Liz Bruno, WNPJ Board member and member of Groundwork Collective, a WNPJ member group, writes in a letter published in the Capital Times, "We as a society must make a shift to stop these incidents from happening. This is not an isolated incident, but part of a larger pattern of racial and religious xenophobia — less than 24 hours later, a mosque was burned in an arson attack in Joplin, Mo. Since Sept. 11, 2001, we have seen a rise in this type of violence against Sikh, Muslim and South Asian communities." For the entire letter, click here.
Athletic teams at the Menomonie School District in Dunn County will be changing their nickname from "Indians" to "Mustangs," in response to complaints received about the districts use of race-based logos and mascots. School Board President Colleen Davis told Wisconsin Public Radio that, "We knew a complaint was going to come, it was imminent. We had gotten several phone calls saying if the board did not respond in the near future they would just go ahead and file a complaint with the state." Under Act 250, a state law enacted last year, the Wisconsin Department of Public Instruction is required to review any school district's use of race-based logos or mascots if a complaint is received from a resident of the district. Several Wisconsin school districts have changed their team nicknames since the passage of the law, including the Osseo Fairchild School District, which dropped its "Chieftains" nickname in June after being ordered to do by the DPI.
For WNPJ's 20th Anniversary, a grassroots lobby day was held on February 23, 2011. Information that was developed for the lobby day and for ongoing advocacy regarding Race-Based School Mascots is found below.
Issue Backgrounder: Race-Based School Mascots
Are state legislators trying to remove all avenues for complaints about race-based "Indian" school logos and mascots?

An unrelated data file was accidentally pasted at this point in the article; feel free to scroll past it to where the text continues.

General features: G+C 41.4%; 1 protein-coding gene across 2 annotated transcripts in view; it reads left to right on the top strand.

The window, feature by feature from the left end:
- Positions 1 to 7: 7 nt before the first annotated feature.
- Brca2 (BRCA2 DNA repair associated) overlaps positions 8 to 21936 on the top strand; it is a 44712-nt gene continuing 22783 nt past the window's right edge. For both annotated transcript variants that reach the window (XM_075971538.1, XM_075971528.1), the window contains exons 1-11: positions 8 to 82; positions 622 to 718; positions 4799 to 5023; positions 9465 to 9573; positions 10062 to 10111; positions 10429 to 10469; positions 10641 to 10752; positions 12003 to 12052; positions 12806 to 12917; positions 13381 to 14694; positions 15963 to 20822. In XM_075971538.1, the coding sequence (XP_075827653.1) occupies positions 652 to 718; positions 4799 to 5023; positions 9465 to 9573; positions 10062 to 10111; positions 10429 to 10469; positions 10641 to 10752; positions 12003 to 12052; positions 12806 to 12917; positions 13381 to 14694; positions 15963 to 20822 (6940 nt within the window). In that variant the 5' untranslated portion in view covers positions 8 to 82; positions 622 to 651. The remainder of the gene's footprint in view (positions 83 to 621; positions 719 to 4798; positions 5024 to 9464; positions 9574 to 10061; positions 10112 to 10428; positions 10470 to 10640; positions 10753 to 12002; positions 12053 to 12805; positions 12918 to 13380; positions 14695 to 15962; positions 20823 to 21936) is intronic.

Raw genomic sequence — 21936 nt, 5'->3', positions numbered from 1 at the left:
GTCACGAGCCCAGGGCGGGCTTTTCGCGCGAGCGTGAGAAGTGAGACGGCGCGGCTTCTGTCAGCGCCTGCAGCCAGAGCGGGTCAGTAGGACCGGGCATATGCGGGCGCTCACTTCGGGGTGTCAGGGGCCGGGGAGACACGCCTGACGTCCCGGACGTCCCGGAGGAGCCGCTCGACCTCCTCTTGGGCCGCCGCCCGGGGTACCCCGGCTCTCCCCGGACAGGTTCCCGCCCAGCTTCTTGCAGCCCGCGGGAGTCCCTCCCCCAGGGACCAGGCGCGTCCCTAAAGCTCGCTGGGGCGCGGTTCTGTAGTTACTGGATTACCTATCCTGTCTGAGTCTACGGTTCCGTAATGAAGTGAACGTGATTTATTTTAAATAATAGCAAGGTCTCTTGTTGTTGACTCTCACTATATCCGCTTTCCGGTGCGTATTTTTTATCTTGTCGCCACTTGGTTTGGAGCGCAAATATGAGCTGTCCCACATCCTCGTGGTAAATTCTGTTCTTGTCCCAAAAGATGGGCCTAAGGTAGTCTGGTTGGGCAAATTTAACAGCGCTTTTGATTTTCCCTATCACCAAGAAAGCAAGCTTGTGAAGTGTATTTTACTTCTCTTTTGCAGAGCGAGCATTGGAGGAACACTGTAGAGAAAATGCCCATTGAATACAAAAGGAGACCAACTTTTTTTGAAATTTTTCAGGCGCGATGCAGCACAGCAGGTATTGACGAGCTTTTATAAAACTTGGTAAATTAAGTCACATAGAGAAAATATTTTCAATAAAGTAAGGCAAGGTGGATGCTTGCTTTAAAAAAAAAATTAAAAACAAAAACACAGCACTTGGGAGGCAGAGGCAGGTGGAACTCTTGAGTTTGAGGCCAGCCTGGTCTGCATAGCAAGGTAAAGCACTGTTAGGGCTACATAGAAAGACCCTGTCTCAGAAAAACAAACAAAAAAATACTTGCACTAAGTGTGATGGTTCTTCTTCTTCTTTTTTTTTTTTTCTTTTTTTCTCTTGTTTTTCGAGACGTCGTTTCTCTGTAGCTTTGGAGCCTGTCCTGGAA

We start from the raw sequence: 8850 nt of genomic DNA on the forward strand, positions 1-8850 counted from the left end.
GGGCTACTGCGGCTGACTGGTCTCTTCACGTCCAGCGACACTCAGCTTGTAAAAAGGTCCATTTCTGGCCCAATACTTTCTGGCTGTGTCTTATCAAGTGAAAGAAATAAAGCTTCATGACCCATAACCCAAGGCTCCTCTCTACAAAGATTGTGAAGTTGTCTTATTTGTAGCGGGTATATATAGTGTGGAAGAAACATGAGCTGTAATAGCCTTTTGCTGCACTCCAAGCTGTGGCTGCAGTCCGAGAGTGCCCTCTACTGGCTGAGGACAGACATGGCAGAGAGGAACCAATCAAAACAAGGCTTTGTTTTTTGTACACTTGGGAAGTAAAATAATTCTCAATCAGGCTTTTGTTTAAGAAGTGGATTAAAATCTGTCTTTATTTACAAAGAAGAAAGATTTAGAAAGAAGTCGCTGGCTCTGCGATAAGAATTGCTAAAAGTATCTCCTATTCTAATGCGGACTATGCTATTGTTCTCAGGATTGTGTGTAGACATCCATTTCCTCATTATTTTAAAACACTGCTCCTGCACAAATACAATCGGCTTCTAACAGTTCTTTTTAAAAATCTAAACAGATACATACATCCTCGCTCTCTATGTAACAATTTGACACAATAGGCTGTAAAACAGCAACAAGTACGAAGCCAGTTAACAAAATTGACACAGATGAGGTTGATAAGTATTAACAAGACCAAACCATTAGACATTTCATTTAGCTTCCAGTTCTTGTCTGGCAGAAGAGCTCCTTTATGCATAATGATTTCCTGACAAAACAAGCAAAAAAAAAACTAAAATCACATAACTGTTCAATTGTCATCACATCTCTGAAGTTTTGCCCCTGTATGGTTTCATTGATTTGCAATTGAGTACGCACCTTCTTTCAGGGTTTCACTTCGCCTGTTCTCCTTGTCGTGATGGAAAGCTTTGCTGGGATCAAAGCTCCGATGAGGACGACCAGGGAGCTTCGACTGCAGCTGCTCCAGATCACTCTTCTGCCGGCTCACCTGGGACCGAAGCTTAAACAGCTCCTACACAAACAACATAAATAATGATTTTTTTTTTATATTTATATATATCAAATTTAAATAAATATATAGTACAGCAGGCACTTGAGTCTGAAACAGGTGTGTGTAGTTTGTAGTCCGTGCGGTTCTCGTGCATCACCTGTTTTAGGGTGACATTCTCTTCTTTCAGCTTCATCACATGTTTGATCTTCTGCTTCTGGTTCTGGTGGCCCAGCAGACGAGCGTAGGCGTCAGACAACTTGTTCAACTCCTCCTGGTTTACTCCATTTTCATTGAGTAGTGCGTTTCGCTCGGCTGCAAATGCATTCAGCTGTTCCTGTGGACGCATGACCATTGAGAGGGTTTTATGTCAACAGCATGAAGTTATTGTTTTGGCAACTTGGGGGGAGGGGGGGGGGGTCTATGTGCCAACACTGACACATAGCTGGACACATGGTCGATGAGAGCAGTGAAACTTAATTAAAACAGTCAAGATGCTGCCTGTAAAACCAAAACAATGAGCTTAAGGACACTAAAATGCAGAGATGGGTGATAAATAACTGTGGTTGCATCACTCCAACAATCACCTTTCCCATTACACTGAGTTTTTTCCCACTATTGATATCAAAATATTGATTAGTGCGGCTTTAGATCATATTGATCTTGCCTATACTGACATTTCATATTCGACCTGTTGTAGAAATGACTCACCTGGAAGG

Representative Steve Nass described a bill being introduced by himself, Rep. Andre Jacque and Senators Mary Lazich and Neal Kedzie as "eliminat[ing] the ability of a resident to object to the use of such team names by filing a complaint with the school board or to obtain a contested case hearing." That's from a letter seeking co-sponsors of the bill (LRB -0456/1).
That goes beyond simply repealing Act 250, which allows residents of a school district to file a complaint with the state Department of Public Instruction about race-based logos and mascots. And if it's an accurate description of the new bill, it may leave Wisconsinites no recourse to address important civil rights concerns.
Act 250, which became Wisconsin law last year, is landmark civil rights legislation. It establishes a complaint process for residents of school districts with race-based "Indian" logos.
State Senators Mary Lazich and Neal Kedzie, and State Representatives Andre Jacque and Steve Nass are now reportedly seeking co-sponsors for a bill that would repeal this important law.
Supporters of Act 250 are asking Wisconsinites to call their state representatives and urge them not to co-sponsor this repeal bill (LRB 0456). You can find who your state legislators are and how to contact them online, here.
State Representative Steve Nass (right) has drafted legislation that would repeal Act 250, the law that established a complaint process to address race-based "Indian" mascots and logos in Wisconsin public schools. "The bill also aims to void all orders [to change race-based logos] issued by State Superintendent Tony Evers under the new law," reports the Wisconsin State Journal.
Barbara Munson, of the Wisconsin Indian Education Association and WNPJ's Board of Directors, compared trashing Act 250 with "repealing the Civil Rights Act. ... Wisconsin is at the forefront of this civil rights issue nationwide," said Munson, a member of the Oneida Nation.
"Two Mukwonago residents have filed a lawsuit against the state Department of Public Instruction that challenges the DPI's decision to order the Mukwonago School District to change its Indian nickname and logo," reports the Living Lake Country blog.
"School Superintendent Paul Strobel said the School District is in no way behind the lawsuit and is not funding the lawsuit, which claims the state law allowing residents to file complaints about district logos is 'vague and ambiguous.'"